Contact us here at Thrive Now Physiotherapy (Duncan – 250-856-0531 Or Cobble Hill – 250-743-3833) if you would like to find out more about shockwave therapy!
1) Alqunaee M, Galvin R, and Fahey T (2012). Diagnostic accuracy of clinical tests for subacromial impingement syndrome: a systematic review and meta-analysis. Arch Phys Med Rehabil; 93: pp. 229-236 Accessed May 21/2021 https://www.archives-pmr.org/article/S0003-9993%2811%2900795-7/pdf
2) Cook JL & Purdam CR (2009). Is tendon pathology a continuum? A pathology model to explain the clinical presentation of load-induced tendinopathy. Br J Sports Med;43:409–416. doi:10.1136/bjsm.2008.051193
3) Cook, J (2019 Mar 24). Current concepts in tendon rehabilitation. Online TrustMe Ed lecture. Accessed Dec 8/2020: https://www.trustme-ed.com/lectures/current-concepts-in-tendon-rehabilitation/current-concepts-in-tendon-rehabilitation
4) Ellulu, M. S., Patimah, I., Khaza’ai, H., Rahmat, A., & Abed, Y. (2017). Obesity and inflammation: the linking mechanism and the complications. Archives of medical science: AMS, 13(4), 851–863. https://doi.org/10.5114/aoms.2016.58928 Accessed May 21/2021: https://www.ncbi.nlm.nih.gov/pmc/articles/PMC5507106/
5) Wainner RS & Hasz M (1998). Management of Acute Calcific Tendinitis of the Shoulder JOSPT Volume 27 Number 3 March 1998
6) Moya D, Ramón S, Guiloff L, Gerdesmeyer L (2015). Current knowledge on evidence-based shockwave treatments for shoulder pathology. Int J Surg. 2015 Dec;24(Pt B):171-8. doi: 10.1016/j.ijsu.2015.08.079. Epub 2015 Sep 9. PMID: 26361863. Accessed May 23/2021: https://www.sciencedirect.com/science/article/pii/S1743919115011917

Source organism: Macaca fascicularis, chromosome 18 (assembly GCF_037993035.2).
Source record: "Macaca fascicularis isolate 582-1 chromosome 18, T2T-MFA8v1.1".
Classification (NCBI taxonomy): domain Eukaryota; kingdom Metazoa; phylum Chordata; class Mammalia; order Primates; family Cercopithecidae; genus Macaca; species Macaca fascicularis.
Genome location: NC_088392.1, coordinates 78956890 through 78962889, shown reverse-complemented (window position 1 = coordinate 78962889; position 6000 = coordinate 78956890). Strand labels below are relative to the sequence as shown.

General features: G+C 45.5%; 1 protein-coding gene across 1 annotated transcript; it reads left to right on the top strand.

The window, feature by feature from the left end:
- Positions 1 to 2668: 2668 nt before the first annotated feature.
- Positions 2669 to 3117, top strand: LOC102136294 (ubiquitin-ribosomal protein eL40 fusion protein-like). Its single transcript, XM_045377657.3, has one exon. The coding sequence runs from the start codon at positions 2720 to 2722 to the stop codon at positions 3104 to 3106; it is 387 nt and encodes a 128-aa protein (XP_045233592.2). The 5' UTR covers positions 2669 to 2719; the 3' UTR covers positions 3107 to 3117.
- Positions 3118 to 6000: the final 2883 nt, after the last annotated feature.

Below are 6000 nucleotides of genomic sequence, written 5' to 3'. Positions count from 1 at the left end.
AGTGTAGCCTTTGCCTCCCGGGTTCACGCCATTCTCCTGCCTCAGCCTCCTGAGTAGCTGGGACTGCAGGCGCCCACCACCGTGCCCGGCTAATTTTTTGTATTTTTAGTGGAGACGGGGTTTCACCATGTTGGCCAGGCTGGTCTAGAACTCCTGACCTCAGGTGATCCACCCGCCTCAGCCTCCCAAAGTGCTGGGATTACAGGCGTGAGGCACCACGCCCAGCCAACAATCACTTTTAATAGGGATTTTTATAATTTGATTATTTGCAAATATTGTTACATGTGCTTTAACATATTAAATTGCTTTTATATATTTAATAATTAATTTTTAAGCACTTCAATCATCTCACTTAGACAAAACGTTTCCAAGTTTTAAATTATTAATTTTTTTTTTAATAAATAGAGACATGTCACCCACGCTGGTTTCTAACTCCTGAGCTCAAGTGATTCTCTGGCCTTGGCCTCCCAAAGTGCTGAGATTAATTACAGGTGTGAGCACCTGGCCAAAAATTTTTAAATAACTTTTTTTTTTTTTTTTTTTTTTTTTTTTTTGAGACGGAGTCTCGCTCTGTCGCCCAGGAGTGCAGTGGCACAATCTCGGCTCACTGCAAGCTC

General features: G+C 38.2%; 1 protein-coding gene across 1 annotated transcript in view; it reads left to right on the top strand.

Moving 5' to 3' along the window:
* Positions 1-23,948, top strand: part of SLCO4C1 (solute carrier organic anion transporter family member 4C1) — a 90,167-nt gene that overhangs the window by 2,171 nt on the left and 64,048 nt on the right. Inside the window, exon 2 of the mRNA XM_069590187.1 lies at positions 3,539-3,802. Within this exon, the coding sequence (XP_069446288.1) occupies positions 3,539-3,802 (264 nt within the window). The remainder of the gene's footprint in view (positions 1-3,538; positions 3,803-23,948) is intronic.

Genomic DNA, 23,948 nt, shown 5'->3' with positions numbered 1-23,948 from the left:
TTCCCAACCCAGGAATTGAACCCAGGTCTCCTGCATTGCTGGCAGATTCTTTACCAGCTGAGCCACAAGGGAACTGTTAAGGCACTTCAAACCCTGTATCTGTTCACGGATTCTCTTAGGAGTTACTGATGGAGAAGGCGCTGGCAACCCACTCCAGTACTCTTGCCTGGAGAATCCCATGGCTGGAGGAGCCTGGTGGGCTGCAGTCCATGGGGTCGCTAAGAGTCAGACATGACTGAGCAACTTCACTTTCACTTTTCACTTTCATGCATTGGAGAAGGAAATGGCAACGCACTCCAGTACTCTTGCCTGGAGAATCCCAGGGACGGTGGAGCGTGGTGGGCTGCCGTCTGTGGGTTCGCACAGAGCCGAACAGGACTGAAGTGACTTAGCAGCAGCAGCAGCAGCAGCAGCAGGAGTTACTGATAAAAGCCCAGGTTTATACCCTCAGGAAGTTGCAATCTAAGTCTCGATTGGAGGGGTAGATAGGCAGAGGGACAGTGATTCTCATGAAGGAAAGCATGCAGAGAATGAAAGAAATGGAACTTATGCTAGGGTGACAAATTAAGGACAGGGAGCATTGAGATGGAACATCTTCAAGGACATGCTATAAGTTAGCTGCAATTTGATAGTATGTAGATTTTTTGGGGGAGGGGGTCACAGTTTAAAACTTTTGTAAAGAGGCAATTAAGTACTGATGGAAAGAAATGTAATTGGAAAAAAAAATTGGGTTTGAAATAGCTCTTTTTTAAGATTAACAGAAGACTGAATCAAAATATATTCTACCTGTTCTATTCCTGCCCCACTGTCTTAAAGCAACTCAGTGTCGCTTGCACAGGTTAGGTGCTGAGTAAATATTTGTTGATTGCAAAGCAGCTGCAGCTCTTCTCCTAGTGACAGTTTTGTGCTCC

7) Schofer MD, Hinrichs F, Peterlein CD, Arendt M, Schmitt J. High- versus low-energy extracorporeal shock wave therapy of rotator cuff tendinopathy: a prospective, randomised, controlled study. Acta Orthop Belg. 2009 Aug;75(4):452-8. Accessed May 21/2021: https://pubmed.ncbi.nlm.nih.gov/19774810/
8) Ioppolo, F. et al. (2013). “Clinical Improvement and Resorption of Calcifications in Calcific Tendinitis of the Shoulder After Shock Wave Therapy at 6 Months’ Follow-Up: A Systematic Review and Meta-Analysis.” Archives of Physical Medicine and Rehabilitation 94(9): 1699-1706. Accessed May 21/2021: https://pubmed.ncbi.nlm.nih.gov/23499780/
9) Cacchio, A. et al. (2006). “Effectiveness of radial shock-wave therapy for calcific tendinitis of the shoulder: single-blind, randomized clinical study.” Phys-Ther. 86(5): 672-82. Accessed May 21/2021: https://pubmed.ncbi.nlm.nih.gov/16649891/
10) Moretti, B. et al. (2005). “Medium-energy shock wave therapy in the treatment of rotator cuff calcifying tendinitis.” Knee Surg Sports Traumatol Arthrosc 13(5): 405-10. Accessed May 21/2021: https://pubmed.ncbi.nlm.nih.gov/15800753/
11) Notarnicola A, Moretti L, Tafuri S, Forcignanò M, Pesce V, Moretti B (2011 Mar). Reduced local perfusion after shock wave treatment of rotator cuff tendinopathy. Ultrasound Med Biol; 37(3):417-25. doi: 10.1016/j.ultrasmedbio.2010.11.019.. Accessed May 23/2021: https://www.umbjournal.org/article/S0301-5629(10)00664-2/fulltext
12) Ho, C. (2007). “Extracorporeal shock wave treatment for chronic rotator cuff tendonitis (shoulder pain).” Issues Emerg Health Technol(96 (part 3)): 1-4. Accessed May 23/2021: https://pubmed.ncbi.nlm.nih.gov/17302022/